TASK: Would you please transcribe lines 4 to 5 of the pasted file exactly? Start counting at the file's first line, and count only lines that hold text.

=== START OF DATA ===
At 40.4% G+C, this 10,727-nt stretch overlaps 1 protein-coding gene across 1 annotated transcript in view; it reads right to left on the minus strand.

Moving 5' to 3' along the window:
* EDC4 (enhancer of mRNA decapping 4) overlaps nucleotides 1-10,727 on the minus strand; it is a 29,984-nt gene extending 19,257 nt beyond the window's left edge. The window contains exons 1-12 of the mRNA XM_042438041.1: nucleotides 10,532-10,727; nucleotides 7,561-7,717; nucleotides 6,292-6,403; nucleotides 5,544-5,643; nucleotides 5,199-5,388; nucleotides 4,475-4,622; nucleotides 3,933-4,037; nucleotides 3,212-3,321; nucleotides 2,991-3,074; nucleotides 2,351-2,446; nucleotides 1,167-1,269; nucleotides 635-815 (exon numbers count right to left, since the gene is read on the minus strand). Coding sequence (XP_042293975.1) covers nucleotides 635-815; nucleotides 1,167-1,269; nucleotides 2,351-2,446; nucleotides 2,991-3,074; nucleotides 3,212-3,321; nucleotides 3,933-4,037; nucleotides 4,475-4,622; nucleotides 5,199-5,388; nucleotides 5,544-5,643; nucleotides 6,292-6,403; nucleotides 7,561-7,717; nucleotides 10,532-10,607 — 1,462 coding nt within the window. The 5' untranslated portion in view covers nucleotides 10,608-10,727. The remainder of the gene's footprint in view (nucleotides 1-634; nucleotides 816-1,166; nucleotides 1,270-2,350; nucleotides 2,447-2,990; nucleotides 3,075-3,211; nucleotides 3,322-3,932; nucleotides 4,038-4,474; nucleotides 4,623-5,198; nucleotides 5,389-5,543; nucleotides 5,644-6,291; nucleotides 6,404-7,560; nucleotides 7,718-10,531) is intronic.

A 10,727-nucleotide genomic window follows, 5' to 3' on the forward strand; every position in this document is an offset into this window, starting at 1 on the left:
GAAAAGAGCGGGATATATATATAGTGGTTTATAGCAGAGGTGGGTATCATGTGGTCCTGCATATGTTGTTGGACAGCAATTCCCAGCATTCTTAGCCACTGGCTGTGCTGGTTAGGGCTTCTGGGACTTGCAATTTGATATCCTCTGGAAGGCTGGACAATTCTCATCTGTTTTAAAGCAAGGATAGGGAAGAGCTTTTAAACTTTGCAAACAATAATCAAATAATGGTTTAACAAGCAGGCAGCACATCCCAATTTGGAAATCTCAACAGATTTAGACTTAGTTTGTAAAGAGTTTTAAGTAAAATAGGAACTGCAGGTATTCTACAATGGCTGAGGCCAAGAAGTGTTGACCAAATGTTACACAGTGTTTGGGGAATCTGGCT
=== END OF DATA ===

A 10,727-nucleotide genomic window follows, 5' to 3' on the forward strand; every position in this document is an offset into this window, starting at 1 on the left:
GAAAAGAGCGGGATATATATATAGTGGTTTATAGCAGAGGTGGGTATCATGTGGTCCTGCATATGTTGTTGGACAGCAATTCCCAGCATTCTTAGCCACTGGCTGTGCTGGTTAGGGCTTCTGGGACTTGCAATTTGATATCCTCTGGAAGGCTGGACAATTCTCATCTGTTTTAAAGCAAGGATAGGGAAGAGCTTTTAAACTTTGCAAACAATAATCAAATAATGGTTTAACAAGCAGGCAGCACATCCCAATTTGGAAATCTCAACAGATTTAGACTTAGTTTGTAAAGAGTTTTAAGTAAAATAGGAACTGCAGGTATTCTACAATGGCTGAGGCCAAGAAGTGTTGACCAAATGTTACACAGTGTTTGGGGAATCTGGCT